<meta name="keywords" content="smart IP location database ">
If your website often gets visitors from different locations, you might want to consider utilising an IP location database. Choosing a smart IP location database will not only improve visitor experience and strengthen their loyalty, but it might even help prevent fraud and unnecessary legal issues for your business.
If you’re from Australia, you’ve probably noticed ‘.au’ whenever you visit sites like Amazon or Netflix. Now, if for some reason you were to try and visit something like Amazon.in, they would actually recommend you go back to your local page, as it would be a better, more personalized experience for you. Organisations are able to do this by making use of publicly available IP addresses. These are able to determine user locations with fairly decent accuracy with the assistance of an IP location database. These databases contain the latitude and longitude of particular IP addresses, and reveal their points of origin upto a certain degree. Though this data is by no means perfectly accurate, it allows businesses to target different groups of users and tailor the product to fit their preferences and unlike methods such as GPS, it doesn’t require any opt-in from the user.
Most IP location databases are maintained by third parties and rely either on data mining or polling users to get their information. As such, a database is only as good as the organization running it. But, provided that you’re able to find a smart IP location database to work with, it can open up some unique opportunities for your business. Capitalising on these can net a great many benefits, enabling organisations to build a lasting understanding and connection with their consumer base. In many ways a truly smart IP location database has the very real potential of shaping the way businesses operate online in the future.
Perhaps the most obvious opportunity that a smart IP location database can present to a business is the ability to design and present different interfaces and offerings based on user location. This works both ways as well, blocking certain users from content you don’t want them to see. For example, if you have got stores in multiple states and you’re having a sale in one of them, you probably only want users from that particular state to see the offering, right? Businesses can redirect users to landing pages that display a user’s local currency and language, and maybe even a sprinkling of local colloquialisms to grab the user’s attention.
But there’s no reason to just stop there. A smart IP location database allows businesses to take things a step further and start delving into content personalisation. For the savvy marketer, IP addresses can reveal a lot more than just a user’s location; they can be an insight into their travel patterns and frequencies, while also revealing their connection types and preferences. This in turn can serve as a valuable source of information for designing detailed targeting plans, resulting in consumers being exposed to more personalised content (whether it be for ads, blogs, etc).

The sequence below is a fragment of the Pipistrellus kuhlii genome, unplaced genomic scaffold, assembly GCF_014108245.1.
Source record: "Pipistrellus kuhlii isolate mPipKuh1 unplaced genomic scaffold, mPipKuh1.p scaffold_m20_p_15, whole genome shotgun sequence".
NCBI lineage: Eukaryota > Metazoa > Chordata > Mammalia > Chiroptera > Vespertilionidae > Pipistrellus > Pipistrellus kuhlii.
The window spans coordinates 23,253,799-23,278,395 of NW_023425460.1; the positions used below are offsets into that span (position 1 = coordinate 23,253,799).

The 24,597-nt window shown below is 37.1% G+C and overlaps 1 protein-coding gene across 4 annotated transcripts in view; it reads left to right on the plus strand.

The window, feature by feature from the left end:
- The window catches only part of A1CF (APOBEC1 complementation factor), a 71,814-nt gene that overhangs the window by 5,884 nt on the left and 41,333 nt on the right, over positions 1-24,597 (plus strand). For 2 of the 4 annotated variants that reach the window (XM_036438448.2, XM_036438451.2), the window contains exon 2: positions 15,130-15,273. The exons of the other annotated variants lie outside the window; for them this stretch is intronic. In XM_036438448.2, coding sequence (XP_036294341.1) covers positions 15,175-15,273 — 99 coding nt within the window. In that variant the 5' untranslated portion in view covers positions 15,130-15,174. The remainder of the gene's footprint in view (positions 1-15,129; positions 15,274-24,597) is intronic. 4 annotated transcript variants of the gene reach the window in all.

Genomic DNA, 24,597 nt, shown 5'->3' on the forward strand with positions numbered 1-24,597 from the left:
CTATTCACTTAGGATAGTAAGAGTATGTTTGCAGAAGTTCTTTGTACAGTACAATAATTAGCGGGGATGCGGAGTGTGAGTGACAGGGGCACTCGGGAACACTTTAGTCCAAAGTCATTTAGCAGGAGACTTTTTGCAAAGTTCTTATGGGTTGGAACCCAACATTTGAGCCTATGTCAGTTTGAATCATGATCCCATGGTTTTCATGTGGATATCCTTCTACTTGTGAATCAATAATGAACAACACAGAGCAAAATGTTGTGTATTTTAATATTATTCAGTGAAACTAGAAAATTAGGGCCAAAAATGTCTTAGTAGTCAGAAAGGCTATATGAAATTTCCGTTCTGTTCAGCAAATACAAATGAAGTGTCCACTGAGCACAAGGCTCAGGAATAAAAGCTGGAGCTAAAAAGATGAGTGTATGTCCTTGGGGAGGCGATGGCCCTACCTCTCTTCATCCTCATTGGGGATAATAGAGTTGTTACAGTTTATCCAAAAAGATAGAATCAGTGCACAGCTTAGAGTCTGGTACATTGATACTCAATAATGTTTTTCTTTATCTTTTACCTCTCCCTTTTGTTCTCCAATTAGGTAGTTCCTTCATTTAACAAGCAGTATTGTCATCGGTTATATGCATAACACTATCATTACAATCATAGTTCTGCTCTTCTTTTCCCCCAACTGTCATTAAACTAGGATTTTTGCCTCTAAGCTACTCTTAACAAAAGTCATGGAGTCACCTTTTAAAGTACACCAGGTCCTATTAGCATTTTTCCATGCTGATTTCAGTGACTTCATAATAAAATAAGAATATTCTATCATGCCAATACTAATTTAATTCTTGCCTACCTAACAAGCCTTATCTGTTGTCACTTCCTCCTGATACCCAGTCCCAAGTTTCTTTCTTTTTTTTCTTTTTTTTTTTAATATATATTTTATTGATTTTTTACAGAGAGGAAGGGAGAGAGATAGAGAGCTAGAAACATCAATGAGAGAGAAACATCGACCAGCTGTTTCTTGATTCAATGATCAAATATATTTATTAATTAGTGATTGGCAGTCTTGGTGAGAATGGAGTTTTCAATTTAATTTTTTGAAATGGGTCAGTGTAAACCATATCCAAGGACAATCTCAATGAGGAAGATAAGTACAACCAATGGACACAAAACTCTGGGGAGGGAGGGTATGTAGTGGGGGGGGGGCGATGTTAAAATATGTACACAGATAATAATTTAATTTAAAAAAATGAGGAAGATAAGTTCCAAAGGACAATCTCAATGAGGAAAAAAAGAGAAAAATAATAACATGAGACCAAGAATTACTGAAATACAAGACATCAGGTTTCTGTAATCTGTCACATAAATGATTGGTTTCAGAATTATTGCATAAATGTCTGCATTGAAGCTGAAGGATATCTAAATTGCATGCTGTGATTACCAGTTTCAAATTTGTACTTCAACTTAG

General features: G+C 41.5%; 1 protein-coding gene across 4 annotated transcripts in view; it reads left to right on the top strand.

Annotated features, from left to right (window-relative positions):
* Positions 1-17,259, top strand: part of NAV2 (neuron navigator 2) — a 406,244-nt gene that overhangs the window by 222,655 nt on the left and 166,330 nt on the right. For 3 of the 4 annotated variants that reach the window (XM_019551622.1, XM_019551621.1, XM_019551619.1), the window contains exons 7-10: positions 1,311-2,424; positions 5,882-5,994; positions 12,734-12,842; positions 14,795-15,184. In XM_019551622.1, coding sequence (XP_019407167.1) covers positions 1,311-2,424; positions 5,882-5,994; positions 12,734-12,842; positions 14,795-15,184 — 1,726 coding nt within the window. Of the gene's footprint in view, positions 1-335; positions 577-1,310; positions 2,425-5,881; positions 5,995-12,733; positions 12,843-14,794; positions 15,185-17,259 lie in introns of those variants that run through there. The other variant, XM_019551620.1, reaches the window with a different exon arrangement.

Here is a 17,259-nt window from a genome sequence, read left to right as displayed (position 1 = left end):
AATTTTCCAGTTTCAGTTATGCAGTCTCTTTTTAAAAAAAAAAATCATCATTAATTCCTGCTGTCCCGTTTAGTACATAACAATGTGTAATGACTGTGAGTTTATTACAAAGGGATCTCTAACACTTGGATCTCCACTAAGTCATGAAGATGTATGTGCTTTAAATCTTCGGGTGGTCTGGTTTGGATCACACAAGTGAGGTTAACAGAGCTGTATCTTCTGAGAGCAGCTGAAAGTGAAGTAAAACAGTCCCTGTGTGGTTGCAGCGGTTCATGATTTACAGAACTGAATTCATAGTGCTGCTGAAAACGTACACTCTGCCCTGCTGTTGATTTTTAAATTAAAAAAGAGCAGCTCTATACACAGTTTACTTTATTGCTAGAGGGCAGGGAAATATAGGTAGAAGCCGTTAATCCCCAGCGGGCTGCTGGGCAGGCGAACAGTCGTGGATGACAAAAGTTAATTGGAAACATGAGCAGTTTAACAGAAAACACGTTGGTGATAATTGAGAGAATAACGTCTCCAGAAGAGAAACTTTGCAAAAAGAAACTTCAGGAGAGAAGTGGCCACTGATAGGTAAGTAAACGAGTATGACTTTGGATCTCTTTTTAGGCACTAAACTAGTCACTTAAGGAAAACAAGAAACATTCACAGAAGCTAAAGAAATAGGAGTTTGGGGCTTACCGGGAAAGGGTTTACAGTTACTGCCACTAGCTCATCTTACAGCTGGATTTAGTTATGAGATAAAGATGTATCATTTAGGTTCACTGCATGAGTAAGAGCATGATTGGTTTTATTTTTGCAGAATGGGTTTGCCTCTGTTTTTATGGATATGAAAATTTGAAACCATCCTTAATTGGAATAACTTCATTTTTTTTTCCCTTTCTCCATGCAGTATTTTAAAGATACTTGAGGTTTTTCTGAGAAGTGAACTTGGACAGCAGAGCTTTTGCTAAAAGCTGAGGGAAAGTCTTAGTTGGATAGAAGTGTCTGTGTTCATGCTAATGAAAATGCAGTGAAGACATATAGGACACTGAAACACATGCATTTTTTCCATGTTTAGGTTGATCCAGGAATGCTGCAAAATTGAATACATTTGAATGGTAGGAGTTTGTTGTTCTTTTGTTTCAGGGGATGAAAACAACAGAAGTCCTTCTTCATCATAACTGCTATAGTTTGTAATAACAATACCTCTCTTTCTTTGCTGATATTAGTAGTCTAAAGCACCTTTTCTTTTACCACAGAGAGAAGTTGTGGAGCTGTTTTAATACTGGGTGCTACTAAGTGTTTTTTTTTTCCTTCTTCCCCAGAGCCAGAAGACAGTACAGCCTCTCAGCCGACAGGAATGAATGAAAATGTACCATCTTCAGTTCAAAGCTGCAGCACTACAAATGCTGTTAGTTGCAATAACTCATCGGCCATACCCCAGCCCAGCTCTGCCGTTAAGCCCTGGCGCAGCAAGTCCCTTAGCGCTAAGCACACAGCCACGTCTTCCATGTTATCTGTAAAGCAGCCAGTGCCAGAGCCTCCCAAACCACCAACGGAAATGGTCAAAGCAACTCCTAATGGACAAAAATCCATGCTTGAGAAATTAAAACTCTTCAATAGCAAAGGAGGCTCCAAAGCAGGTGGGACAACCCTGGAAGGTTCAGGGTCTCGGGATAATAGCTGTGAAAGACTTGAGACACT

Localisation in tandem with more in-depth personalisation simply leads to a better user experience overall. Users will see what they should be seeing, and the interactions they need to make with your business are made to be as convenient as possible. As such, a smart IP location database, when used effectively can act as the key to building a seamless online user experience - one of the most reliable ways to foster loyalty within your consumer base.
As stated prior, working towards a better user experience isn’t just about what the user sees, it’s about what they don’t see as well. From your business’ perspective, it’s important to keep region-specific protocols in mind when displaying content. A smart IP location database can be a really useful tool for these situations, allowing you to observe when users from these specific regions are visiting your site. Likewise, these databases can be a useful tool to ensure that your organisation doesn’t end up facing any unnecessary legal liabilities. Licenses, for example, can be tricky in a geographical context. Your company might own the license for a specific piece of content, but it only applies for a specific geographical area - say Europe for example. So, now if a user from the US arrives upon this content, it’s paramount that they are met with a ‘this content isn’t available in your region’ message.
All in all, investing in a smart IP location database can set your business on a path to building successful customer relationships and legal security. With the many emerging capabilities of these databases, it seems almost a certainty that they will play an integral role in the future of online business strategy.